My Generation Through My Eyes 1969…
Today I went to see Straight Outta Compton. The film tells the story of the lives and careers of the members of NWA, but in doing that, it also tells the story of the African-American experience during the years when I grew up- the late 80’s and early 90’s. Along with groups like Public Enemy, Boogie Down Productions and KRS-One, NWA used rap music during this era as an artistic outlet with which to expose the reality of life as a young black person, and express their frustration with that reality.
This was my generation- a generation that was parented by those who fought in the Civil Rights movement, and understood the significance and responsibility of what that meant. We were the first generation to work WITH white men as opposed to working FOR them. We watched television shows like The Cosby Show and A Different World that depicted African-Americans as successful, educated, goal-oriented people. We listened to artists like NWA who conveyed words and ideas that had purpose and power. We watched, we listed, and we aspired to be like them- to be great, to make a difference, to make ourselves worthy of the path that had been paved for us.
During the Civil Rights era in the 50’s and 60’s, leaders such as Martin Luther King Jr. spoke using a vernacular of hope and optimism regarding the realization of equal rights for African Americans. But by the 80’s and 90’s the racism and discrimination that remained in our country gave way to a vernacular of frustration and truth that was no longer tempered by hope- but rather fueled by anger and resentment. The rap groups of that time had a purpose and a message. They empowered themselves by exposing their reality. Their lyrics were raw, but they were real. They were the evolution of a movement that began decades before they were born. Our parents knocked on doors as a means to progress- NWA knocked the doors down! For me, listening to the lyrics of F*** The Police by NWA or Fight The Power by Public Enemy was just as relevant, and just as powerful as watching Kadeem Hardison work toward his engineering degree as Duane Wayne on A Different World. They were variations on the same ideals. I understood the frustrations and messages being rapped about, just as I aspired to go to college and earn a degree. The Black experience had different sides and different faces and I was lucky enough to live through a time where people with a voice chose to shed light on those faces.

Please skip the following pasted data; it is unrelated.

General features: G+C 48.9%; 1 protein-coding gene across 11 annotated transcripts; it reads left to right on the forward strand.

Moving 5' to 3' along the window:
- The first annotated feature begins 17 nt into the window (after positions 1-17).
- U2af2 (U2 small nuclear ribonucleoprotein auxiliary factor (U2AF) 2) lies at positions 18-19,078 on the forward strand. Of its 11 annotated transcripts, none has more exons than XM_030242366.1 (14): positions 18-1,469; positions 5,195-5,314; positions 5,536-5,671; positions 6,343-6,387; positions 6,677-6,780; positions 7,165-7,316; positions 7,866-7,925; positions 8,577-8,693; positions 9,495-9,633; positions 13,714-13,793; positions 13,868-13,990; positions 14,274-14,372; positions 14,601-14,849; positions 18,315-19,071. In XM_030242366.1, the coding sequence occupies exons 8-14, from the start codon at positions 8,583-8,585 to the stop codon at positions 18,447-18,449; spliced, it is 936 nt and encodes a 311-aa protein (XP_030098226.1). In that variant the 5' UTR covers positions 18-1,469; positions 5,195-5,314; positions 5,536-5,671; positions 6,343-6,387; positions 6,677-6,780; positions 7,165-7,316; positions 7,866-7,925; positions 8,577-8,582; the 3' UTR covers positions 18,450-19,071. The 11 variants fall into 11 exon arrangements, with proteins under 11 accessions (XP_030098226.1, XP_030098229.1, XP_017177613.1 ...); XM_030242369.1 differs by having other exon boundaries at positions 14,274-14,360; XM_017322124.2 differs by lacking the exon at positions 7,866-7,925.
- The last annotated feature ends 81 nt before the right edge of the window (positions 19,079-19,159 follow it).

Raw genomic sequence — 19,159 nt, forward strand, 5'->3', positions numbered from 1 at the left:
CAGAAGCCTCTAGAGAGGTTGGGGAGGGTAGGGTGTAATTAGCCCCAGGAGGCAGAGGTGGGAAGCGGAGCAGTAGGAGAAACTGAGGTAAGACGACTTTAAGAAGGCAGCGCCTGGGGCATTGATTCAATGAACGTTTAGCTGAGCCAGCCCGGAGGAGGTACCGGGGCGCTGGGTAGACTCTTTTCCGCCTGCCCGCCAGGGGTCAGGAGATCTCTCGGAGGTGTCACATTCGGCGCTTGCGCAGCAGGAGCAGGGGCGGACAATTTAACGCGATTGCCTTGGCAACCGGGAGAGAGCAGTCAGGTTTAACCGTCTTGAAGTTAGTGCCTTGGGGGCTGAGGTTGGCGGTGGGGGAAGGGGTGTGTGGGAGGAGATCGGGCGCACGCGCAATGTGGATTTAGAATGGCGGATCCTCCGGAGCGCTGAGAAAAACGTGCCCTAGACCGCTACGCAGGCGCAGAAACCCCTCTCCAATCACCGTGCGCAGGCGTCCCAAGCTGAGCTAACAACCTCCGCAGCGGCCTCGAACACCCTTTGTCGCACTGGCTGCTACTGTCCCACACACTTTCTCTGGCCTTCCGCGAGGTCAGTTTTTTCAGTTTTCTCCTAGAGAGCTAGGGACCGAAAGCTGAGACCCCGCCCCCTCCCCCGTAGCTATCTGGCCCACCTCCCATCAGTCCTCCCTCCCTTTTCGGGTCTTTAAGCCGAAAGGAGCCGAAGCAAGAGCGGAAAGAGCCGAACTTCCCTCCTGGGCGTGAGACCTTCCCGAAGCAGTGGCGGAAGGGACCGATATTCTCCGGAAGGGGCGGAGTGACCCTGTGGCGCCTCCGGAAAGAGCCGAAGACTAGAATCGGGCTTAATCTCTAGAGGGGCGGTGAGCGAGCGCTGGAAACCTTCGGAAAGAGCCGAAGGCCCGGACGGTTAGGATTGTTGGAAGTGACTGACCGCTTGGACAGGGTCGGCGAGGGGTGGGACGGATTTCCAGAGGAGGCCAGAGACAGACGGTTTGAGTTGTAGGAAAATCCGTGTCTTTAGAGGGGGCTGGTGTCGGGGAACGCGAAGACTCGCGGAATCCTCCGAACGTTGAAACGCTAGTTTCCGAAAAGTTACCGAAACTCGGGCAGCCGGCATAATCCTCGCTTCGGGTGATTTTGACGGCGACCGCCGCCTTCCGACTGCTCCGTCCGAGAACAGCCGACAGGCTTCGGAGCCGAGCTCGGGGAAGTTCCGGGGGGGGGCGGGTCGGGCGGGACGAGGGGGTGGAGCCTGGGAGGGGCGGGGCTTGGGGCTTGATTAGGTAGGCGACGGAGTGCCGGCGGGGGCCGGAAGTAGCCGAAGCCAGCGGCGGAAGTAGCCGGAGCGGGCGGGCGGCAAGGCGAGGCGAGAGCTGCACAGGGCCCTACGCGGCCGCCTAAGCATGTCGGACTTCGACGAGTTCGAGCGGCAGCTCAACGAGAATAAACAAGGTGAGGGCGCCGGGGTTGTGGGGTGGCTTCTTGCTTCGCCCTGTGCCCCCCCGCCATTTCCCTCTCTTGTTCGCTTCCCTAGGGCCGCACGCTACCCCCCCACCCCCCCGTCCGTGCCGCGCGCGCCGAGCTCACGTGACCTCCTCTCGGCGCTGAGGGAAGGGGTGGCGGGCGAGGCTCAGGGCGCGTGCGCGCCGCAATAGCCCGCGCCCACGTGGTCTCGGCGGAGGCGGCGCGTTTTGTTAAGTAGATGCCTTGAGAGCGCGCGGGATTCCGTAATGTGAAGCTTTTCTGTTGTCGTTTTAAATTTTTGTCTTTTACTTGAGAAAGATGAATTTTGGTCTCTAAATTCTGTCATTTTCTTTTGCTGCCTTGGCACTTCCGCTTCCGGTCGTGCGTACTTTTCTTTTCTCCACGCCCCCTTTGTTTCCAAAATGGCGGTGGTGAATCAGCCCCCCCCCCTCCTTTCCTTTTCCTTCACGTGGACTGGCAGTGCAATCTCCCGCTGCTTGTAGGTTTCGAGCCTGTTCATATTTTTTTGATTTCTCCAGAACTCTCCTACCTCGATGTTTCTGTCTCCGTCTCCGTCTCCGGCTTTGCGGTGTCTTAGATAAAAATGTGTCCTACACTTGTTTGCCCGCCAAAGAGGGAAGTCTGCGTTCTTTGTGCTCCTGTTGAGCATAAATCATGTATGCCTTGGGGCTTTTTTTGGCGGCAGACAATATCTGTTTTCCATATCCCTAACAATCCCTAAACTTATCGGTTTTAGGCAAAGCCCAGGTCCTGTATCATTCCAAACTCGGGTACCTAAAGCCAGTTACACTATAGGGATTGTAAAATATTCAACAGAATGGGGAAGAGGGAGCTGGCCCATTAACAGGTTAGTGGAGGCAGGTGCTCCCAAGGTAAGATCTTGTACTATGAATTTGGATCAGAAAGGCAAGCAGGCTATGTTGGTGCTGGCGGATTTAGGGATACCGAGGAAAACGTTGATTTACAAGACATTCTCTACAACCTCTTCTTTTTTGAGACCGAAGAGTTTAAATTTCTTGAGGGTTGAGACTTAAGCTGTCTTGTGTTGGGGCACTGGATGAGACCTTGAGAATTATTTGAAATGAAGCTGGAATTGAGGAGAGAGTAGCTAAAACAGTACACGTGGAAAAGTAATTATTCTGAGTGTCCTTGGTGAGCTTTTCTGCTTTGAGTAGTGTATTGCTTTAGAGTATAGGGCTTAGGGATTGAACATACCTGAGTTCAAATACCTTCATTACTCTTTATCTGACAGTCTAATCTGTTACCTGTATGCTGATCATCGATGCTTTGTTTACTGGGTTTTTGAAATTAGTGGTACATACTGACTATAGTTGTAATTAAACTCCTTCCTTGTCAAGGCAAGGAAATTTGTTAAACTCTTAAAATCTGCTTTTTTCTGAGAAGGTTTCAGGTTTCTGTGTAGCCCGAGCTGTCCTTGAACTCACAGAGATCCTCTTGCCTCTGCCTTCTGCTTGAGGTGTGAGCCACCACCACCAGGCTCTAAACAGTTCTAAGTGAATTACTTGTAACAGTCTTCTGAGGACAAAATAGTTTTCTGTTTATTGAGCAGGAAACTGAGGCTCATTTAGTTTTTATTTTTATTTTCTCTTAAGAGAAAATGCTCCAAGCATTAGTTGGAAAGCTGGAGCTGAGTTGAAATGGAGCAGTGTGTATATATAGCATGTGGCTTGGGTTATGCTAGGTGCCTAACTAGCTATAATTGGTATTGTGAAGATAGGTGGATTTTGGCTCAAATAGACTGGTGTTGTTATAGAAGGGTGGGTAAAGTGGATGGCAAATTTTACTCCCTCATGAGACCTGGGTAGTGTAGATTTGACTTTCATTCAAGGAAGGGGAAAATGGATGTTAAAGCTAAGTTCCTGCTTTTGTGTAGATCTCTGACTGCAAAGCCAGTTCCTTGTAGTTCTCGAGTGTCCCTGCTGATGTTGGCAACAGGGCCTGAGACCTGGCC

I look back at NWA and I think about their innovative, raw music and powerful message. I also think about where Dr. Dre and Ice Cube are now and how they have become moguls in there own right. They too had different faces that came to light as they evolved as artists and as African-American men of integrity and purpose. I wonder how the footprint of this new generation of reality stars with limited vocabularies and with goals at least seemingly relegated to showing wealth and maintaining ego will compare to their predecessors. I wonder if they are aware that their material successes were built on the back of artists who actually stood for something. My parents aspired to be equal. I, along with my generation aspired to make a difference and to be great. What does this generation aspire to be, and more importantly, what does that mean for the generation to come?
“Just A Thought”
Sean L. James